Searching for dark matter, scientists accidentally discovered something that could upset the underlying physics

Errors in the recent dark-matter search experiment may open up new avenues for particle physics, but it is entirely possible that these are just the anomalies seen in these ultra-precise experiments.

An underground Xenon tank in Italy could have just discovered a new kind of particle, born in the center of the Sun. If this had really happened, it could upset the laws of physics that have existed for more than 50 years.

The researchers created an underground container to study dark matter, which is difficult to grasp but according to modern astronomy theories, it accounts for 85% of the universe.

Scientists know dark matter exists because it is possible to measure the gravity of its impact on distant galaxies, but they have never been able to directly detect it before. So far, the most feasible predictions of dark matter suggest that it includes clouds of subatomic particles left over from the Big Bang and are collectively known as WIMP particles .

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Experiment Xenon1T: On the left is a container with a poster showing what is inside, on the right is a 3-story high-rise building of the researchers.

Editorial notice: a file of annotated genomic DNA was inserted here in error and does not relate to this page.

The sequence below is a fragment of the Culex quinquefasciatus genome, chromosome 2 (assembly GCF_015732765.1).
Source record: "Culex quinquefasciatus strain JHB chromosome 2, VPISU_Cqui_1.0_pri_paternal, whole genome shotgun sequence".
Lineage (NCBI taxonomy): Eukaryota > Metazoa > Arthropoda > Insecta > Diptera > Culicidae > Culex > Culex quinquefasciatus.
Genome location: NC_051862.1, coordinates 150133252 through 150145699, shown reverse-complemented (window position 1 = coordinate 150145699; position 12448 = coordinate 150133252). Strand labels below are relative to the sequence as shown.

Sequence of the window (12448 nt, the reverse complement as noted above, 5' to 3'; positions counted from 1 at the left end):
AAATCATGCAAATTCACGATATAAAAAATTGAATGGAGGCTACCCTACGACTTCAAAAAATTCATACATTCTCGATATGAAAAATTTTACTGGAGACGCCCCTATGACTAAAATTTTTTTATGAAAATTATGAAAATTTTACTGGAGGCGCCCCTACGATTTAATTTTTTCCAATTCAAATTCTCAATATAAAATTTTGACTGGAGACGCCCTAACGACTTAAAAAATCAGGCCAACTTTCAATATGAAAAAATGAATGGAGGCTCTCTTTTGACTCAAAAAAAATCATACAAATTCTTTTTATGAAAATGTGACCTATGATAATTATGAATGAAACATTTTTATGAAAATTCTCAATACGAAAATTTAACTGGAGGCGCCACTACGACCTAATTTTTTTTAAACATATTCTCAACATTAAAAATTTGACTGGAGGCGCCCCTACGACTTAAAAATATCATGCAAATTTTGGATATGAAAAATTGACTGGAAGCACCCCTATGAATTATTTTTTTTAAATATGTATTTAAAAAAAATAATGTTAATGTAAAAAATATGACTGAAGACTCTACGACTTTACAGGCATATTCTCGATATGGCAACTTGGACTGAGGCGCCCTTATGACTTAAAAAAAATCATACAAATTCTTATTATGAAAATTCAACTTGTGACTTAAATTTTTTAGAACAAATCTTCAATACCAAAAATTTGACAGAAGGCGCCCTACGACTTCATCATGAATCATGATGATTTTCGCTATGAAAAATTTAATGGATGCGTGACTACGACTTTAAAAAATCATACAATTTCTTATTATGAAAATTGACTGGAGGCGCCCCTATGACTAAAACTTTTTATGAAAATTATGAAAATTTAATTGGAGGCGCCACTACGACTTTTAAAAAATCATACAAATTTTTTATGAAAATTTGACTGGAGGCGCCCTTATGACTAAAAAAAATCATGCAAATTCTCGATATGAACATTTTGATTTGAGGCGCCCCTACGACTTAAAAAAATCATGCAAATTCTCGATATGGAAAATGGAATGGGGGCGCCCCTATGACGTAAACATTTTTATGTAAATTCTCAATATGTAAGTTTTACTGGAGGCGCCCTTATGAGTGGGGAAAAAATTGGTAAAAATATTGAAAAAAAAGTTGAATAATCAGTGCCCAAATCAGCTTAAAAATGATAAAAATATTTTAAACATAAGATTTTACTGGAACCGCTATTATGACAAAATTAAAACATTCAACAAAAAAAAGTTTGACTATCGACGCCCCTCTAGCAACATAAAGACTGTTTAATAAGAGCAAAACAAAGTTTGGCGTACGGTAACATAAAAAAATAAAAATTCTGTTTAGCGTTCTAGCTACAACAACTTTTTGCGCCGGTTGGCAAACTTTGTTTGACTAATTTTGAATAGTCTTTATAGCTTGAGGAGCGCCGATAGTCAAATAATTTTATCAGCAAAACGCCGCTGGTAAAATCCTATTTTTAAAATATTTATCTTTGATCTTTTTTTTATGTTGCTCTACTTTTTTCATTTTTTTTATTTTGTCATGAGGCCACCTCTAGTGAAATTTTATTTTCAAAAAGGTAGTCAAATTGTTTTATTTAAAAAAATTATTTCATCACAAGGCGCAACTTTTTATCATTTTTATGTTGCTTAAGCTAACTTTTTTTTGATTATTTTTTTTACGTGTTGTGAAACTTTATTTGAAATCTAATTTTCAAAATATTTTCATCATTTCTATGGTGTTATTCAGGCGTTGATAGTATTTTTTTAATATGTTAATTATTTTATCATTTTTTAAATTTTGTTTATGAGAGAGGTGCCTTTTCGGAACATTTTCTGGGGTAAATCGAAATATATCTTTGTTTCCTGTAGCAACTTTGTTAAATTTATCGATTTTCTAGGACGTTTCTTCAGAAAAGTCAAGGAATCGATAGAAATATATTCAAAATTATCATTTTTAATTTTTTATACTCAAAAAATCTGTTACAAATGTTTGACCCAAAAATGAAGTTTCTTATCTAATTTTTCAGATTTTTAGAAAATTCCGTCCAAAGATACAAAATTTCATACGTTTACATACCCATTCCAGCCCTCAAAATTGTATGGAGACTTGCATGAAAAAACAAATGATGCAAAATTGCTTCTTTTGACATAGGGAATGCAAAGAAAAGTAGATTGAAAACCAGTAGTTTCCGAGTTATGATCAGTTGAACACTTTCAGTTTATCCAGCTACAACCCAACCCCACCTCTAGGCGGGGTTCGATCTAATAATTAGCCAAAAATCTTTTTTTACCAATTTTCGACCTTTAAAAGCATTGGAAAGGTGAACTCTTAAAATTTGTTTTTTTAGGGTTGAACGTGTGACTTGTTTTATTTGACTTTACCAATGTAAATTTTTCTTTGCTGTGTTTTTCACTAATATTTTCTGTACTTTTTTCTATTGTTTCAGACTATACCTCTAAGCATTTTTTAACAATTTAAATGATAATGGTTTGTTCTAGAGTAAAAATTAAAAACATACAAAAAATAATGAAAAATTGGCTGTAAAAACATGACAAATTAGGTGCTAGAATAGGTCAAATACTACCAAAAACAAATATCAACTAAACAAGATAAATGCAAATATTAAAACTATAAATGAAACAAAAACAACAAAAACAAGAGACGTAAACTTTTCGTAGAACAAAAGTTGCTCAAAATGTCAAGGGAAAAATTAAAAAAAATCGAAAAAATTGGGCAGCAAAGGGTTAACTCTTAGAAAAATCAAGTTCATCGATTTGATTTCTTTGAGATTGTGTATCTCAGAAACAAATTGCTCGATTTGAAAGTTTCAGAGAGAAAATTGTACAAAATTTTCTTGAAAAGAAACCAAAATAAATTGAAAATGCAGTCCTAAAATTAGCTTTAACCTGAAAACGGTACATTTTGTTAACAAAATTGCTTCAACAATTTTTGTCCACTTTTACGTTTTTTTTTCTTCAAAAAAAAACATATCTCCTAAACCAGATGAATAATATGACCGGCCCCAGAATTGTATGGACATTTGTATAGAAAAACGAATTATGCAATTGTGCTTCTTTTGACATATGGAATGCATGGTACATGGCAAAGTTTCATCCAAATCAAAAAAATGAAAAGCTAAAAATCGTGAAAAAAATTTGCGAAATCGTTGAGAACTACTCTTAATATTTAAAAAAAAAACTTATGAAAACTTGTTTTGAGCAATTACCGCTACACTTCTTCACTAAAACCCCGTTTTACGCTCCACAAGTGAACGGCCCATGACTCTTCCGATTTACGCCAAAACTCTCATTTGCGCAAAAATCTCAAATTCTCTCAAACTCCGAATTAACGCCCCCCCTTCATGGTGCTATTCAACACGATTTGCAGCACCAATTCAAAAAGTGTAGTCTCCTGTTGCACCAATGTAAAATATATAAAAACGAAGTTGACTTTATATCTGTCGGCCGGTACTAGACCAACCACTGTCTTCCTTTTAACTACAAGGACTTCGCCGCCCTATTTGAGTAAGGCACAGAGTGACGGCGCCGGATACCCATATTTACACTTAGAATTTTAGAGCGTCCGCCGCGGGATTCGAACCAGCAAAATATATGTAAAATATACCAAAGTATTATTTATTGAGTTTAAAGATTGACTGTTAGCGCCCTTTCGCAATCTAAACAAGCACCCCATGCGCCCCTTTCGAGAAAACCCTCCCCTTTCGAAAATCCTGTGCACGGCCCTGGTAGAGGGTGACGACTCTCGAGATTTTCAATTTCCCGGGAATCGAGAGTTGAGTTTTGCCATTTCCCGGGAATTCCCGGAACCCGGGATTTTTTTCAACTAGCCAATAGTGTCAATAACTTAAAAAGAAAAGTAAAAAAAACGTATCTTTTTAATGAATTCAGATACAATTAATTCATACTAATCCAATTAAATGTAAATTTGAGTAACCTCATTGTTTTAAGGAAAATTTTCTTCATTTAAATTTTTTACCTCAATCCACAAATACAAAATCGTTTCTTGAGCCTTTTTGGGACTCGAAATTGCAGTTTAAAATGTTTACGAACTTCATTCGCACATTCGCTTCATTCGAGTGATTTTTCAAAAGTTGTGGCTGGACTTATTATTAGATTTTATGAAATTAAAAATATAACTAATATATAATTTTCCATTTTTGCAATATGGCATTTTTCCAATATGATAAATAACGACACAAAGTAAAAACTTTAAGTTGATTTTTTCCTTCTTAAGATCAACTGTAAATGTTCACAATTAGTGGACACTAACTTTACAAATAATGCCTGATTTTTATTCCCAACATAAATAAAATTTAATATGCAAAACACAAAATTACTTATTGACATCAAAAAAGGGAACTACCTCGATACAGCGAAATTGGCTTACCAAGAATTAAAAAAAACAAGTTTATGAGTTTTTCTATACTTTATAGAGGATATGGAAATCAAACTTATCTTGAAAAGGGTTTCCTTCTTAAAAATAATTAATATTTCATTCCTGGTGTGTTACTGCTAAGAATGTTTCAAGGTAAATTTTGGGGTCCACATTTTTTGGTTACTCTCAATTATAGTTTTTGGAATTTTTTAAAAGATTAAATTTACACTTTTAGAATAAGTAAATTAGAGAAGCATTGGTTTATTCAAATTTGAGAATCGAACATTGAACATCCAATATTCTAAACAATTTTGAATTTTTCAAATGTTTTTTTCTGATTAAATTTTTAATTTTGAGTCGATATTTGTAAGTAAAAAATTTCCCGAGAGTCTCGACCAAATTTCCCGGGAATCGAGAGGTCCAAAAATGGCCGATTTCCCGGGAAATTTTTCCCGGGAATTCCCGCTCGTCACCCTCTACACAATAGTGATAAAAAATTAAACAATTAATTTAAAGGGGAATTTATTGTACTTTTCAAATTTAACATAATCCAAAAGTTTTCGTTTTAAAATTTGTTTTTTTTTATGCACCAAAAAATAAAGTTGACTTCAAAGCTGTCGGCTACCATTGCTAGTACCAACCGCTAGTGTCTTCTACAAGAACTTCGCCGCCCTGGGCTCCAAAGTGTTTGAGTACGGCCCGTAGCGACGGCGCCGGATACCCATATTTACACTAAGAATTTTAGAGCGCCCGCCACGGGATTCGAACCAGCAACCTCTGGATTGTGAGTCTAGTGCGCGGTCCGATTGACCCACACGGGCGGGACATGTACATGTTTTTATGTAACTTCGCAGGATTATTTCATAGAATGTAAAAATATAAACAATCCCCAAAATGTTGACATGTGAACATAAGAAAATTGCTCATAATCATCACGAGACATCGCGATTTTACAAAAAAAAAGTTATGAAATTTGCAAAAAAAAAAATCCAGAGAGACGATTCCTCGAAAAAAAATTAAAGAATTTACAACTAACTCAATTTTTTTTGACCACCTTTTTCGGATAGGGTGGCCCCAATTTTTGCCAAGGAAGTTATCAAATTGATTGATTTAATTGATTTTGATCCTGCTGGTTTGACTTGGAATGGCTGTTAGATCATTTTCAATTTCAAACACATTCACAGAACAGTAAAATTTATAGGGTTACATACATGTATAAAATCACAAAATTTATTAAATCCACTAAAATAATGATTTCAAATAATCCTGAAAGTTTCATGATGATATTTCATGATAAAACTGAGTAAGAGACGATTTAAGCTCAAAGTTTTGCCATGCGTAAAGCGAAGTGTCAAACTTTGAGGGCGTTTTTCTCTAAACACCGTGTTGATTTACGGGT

That's why the Xenon1T experiment is being conducted by an international team of scientists at the Gran Sasso National Laboratory in Italy. They want to find direct evidence to prove the existence of this fundamental type of matter in the universe.

This experiment involved the use of a cylindrical container filled with 3.2 tons of liquid Xenon, cooled to -95 ° C (minus 95 degrees Celsius). This container is placed deep underground to ensure the radiation waves interfere with this experiment. According to Dr. Elena Aprile of Columbia University, who led the experiment, Xenon is by far the most sensitive substance to detect and identify dark matter.

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Xenon container before being installed.

Picture 3 of Searching for dark matter, scientists accidentally discovered something that could upset the underlying physics

The container is also connected to optical actuators and many other sensors to detect the rare interactions between subatomic particles of dark matter and Xenon atoms. Theoretically, these interactions will produce small light rays with electrons.

In the latest experiment of this experiment, the researchers initially expected the machine to detect about 232 interactions, based on known particles. But instead, they discovered 285 interactions - 53 more than expected.

Furthermore, the energy emitted from these unintended interactions corresponds to the predicted energy levels of a previously unseen range of particles, called solar axions . The particle has been theoretically predicted by its physicists but has never been found.

" The theoretical particle that seems to fit this Xenon1T data seems too heavy for dark matter, but could be produced by the Sun. " Sean Caroll, a physicist at the California Institute of Technology told Business Insider. " If this is true, it will be of tremendous importance - this could be a discovery that will lead to the Nobel Prize ."